Glacial climate regime may have enhanced Southwest Monsoon
By Summit Voice
SUMMIT COUNTY — Geologists and paleoclimatologists have long known that the great basins of the intermountain West were once filled with water, forming vast inland seas. At the peak of the last glacial cooling period, about 14,000 to 20,000 years ago as much as a quarter of Nevada and Utah were covered with water.
What’s not exactly clear is where and when the water came from, but a new study led by a Texas A&M researcher offers additional clues, suggesting that the additional moisture came from a powerful, enhanced summer monsoon.
First, the scientists set out to test the prevailing hypothesis that the water resulted from a shift in the winter storm track that now generally carries storm to the north of the Great Basin, into northern California, Washington and Oregon.
“Large ice caps profoundly altered where storms went during glacial periods. Before this study, it was assumed that Pacific winter storms that now track into Washington and Canada were pushed south into central and southern California,” said Texas A&M oceanographer Mitch Lyle. “”However, by comparing timing between wet intervals on the coast, where these storms would first strike, with growth of the inland lakes, we found that they didn’t match,” Lyle said.
The researchers were able to time wet periods along the California coast from pollen buried in marine sediments from cores archived by scientists at the Integrated Ocean Drilling Program at Texas A&M. They evaluated lake level studies from southeast Oregon, Nevada, Utah, eastern California, New Mexico, and west Texas to find when lakes filled in different parts of the west, identifying a new water-cycle connection between the southwest U.S. and the tropics.
Only southern California coastal wet intervals matched with the progression of high lakes inland, pointing to the development of a tropical connection, where storms cycled into the region from the tropical Pacific, west of southern Mexico.
“We think that the extra precipitation may have come in summer, enhancing the now weak summer monsoon in the desert southwest. But we need more information about what season the storms arrived to strengthen this speculation,” Lyle said.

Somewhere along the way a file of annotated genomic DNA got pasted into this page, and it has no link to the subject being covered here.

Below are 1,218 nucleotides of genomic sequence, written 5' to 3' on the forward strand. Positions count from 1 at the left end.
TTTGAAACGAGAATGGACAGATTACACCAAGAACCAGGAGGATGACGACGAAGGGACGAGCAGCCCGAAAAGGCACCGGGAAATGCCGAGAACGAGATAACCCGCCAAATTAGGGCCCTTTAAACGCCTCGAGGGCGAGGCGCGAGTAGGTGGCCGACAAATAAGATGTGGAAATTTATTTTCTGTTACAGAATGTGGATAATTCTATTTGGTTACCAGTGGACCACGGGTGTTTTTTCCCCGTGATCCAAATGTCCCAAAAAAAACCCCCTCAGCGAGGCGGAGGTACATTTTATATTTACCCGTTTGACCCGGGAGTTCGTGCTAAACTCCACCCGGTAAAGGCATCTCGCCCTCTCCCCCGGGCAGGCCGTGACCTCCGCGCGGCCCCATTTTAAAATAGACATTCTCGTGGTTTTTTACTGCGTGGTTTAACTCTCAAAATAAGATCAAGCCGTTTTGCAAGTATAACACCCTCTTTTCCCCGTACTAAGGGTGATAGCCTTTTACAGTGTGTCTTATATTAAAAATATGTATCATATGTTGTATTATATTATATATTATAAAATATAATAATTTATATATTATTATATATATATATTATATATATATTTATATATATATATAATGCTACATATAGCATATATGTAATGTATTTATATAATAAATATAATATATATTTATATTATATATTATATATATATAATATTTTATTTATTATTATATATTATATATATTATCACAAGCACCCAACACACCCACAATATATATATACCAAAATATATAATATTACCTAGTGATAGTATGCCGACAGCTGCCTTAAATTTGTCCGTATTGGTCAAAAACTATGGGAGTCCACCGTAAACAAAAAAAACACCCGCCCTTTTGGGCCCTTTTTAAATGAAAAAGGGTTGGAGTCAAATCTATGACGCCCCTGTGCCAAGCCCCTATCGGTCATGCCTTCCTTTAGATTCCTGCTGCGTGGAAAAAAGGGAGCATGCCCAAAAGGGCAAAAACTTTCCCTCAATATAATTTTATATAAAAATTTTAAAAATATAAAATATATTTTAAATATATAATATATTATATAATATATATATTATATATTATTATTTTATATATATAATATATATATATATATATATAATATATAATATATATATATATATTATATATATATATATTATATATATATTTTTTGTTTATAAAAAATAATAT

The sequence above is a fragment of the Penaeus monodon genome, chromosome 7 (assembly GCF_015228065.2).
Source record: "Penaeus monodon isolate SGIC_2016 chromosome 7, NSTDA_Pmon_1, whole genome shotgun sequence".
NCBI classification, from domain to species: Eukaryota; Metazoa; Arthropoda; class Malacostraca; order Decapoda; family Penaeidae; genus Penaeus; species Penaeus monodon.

“Many teams of scientists have been working on this problem since the 1950s, when radiocarbon dating first allowed ages to be put on old shorelines,” Lyle added. “The data we synthesized covers a wide latitude so that we could determine how the glacial wet intervals operated.”
Not only is the development of the glacial lakes important from a paleoclimate perspective, but it is likely that the lakes were important to the migration of people into North America, Lyle believes. Many of the archaeological sites where early Indians settled when they first came into the U.S. are rock shelters at the edges of these ancient lakes. The lakes were a major source of fish, and a gathering place for deer and wildfowl at that time.
“What we need to do now is look at all of this on a finer scale,” Lyle points out. “We need to understand better the processes that directed the storms thousands of years ago, and to predict better what changes might occur in the future.”
Lyle was joined in the study by colleagues from Columbia University, University of California-Santa Cruz, Stanford University, Hokkaido University of Japan, Brown University and the U.S. Geological Survey. Their work, funded by the National Science Foundation, is published in the current issue of Science magazine.